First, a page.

More than 200 people showed up for the first day of the hearing, and over 80 signed up to speak, making it one of the most well-attended hearings of the series. Suited CEOs rubbed shoulders with uniformed drivers and independent owner-operators. Truckload, less-than-truckload, private and specialty fleets were all represented.
Common themes of the testimony included the need for more trucks and more drivers to comply with the proposed regulations, the need to be able to split sleeper berth time, the general hatred of the "weekend" proposal, and how all of this would hurt productivity and driver pay and, because of more trucks on the road and less experienced drivers behind the wheel, actually make the roads less safe rather than more so.
As they have at previous hearings, utility companies testified that they should be exempt from the regulations, treated the same as ambulance drivers, fire truck drivers and other emergency vehicle drivers. Similarly, construction companies urged longer hours and the 24-hour restart they currently enjoy.
Representatives of several truckload carriers told the panel that shippers should be regulated along with truckers, and perhaps even that it should be illegal for drivers to load or unload their own trucks.
Ed Crowell, president of the Georgia Motor Truck Assn., said the regulatory system is the opposite of that in other transportation modes, which enforce regulations on customers as well as the transportation provider. He offered as an example an unruly passenger who threatens the safety of an airplane. The government would discipline this customer, he said, but will not do anything about trucking customers who set unrealistic delivery appointments and force drivers to suffer through ridiculous detention times. His remarks garnered many nods from the crowd, and even one "amen."
Gene Vonderau, director of safety for the Alabama Trucking Assn., echoed Crowell's remarks. "Many shippers and receivers will only cooperate when forced to," Vonderau said. "Granted, many of our customers bend over backwards to help, but many more simply do no care how long drivers must wait at their facilities."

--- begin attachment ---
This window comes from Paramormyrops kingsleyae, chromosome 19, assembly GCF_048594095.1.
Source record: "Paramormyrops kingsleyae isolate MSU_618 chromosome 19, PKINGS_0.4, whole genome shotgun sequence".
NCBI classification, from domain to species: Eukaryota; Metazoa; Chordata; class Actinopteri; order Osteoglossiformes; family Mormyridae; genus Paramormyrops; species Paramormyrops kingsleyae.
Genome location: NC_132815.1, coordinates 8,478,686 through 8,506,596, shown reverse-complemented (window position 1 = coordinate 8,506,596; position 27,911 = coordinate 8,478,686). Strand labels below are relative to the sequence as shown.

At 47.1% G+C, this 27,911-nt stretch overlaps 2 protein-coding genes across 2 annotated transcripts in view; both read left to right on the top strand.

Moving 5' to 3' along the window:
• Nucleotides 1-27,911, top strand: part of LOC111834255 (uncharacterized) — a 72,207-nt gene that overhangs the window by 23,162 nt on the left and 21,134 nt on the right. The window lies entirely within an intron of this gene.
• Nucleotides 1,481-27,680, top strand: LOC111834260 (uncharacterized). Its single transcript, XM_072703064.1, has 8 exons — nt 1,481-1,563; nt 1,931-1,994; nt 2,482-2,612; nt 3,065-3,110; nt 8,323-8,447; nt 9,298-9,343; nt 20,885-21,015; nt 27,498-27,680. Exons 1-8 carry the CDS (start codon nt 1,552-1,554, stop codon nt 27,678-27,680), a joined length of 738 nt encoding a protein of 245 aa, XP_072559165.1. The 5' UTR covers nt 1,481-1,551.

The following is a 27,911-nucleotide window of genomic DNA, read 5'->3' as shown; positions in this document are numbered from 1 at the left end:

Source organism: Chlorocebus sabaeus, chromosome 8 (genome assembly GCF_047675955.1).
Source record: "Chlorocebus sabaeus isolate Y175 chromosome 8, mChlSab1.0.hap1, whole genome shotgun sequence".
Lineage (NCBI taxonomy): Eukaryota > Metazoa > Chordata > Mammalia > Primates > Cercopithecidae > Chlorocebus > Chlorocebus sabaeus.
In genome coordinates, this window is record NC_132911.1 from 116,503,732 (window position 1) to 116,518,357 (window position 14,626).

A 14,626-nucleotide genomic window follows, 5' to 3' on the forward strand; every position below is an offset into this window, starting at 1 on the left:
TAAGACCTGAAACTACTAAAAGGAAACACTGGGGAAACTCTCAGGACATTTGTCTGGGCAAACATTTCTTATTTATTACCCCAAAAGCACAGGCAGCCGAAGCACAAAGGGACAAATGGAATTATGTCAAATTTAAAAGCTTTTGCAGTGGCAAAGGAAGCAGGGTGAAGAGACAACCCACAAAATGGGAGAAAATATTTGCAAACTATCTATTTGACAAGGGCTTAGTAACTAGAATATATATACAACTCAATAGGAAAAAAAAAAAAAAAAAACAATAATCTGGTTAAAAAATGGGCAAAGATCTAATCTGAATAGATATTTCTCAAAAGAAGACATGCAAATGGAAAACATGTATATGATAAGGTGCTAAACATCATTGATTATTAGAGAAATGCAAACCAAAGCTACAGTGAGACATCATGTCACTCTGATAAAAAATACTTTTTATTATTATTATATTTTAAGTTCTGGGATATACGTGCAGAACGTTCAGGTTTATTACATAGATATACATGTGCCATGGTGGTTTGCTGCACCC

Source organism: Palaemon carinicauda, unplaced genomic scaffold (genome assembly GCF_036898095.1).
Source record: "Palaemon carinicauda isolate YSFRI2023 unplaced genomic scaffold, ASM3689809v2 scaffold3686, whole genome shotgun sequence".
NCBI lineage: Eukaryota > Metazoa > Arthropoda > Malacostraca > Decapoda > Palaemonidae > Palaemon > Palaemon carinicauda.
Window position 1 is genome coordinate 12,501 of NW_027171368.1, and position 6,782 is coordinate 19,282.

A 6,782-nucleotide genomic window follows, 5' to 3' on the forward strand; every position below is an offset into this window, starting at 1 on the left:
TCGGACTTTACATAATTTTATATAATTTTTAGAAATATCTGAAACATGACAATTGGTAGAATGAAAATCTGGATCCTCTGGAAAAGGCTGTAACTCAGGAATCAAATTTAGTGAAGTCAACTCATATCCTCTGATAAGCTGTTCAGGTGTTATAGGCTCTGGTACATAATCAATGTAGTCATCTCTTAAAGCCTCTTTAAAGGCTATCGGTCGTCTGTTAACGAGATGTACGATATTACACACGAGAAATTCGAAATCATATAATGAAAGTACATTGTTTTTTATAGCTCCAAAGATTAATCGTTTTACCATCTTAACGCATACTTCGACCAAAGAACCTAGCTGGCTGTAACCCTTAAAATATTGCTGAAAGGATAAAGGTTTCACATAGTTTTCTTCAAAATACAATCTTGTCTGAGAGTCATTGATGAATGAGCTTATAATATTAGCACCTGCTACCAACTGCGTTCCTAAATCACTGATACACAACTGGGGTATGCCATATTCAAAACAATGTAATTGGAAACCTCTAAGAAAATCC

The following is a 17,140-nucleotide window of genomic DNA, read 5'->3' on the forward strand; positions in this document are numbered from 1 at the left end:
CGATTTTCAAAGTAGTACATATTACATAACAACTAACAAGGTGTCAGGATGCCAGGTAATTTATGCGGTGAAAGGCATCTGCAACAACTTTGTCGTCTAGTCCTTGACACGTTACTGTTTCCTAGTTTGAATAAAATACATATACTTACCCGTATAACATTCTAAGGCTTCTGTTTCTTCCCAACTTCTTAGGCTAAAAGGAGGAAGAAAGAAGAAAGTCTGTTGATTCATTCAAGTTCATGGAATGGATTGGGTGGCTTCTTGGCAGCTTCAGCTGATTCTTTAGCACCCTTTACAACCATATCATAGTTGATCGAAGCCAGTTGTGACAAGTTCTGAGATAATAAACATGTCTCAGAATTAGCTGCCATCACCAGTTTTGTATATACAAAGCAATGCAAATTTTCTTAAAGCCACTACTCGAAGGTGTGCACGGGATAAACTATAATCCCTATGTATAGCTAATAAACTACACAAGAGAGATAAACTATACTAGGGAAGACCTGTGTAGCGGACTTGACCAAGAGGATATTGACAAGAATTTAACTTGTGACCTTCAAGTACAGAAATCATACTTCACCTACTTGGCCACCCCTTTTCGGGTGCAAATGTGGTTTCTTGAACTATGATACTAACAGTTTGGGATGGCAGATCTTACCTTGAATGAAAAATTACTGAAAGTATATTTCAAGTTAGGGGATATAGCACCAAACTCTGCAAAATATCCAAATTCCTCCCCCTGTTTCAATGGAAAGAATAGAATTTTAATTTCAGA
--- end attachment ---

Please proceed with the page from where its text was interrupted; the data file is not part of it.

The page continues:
But Clay Watkins, senior vice president for less-than-truckload carrier Watkins, saw it differently. "Loading and unloading is a part of LTL trucking," he said. "Always has been, always will be. If certain segments of the industry are unsatisfied with their customer relations, that's up to them to fix, not up to the government to regulate." Watkins, he says, included loading and unloading rules in its contracts and in its published tariffs.
Another common point in the testimony was the fact that the rules would require a driver to restart his 10-hour consecutive rest clock if he does any work, whether it's take a call from the company alerting him to a schedule change or checking his load. Crowell cited the example of a refrigerated carrier, who told him that "if a driver checks his load, as must, once he stops for his rest period, he'll never be able to move his truck again."
Quite a few drivers testified who currently make daily runs that get them back home every night. The new regulations would limit them to 12 on/12 off. While under normal circumstances, these drivers typically get back within 12 hours, they testified that they need flexibility for delays caused by traffic, construction, accidents, weather and other unforeseeable problems. One driver recited a litany of delays on Atlanta's infamously congested I-285. If he runs out of hours because of them, he asked, "Where am I going to stop for that 10 hours of rest? Hopefully not on 285!"
The parking shortage was cited as a concern by several who testified. Perhaps motivated by the sight of rows and rows of trucks parked overnight at the truckstop, moderator John MacGowan told the audience that while "parking availability is not addressed in the hours of service proposal, we recognize its importance. It is in the hands of the Federal Highway Administration, and we are working with them on a comprehensive study of truck parking availability."
And just about everyone complained that the rules were too complex. Roger Lanham, a 32-year, third-generation truck driver who drives for Overnite Transportation, told the panel, "We are truck drivers, not brain surgeons."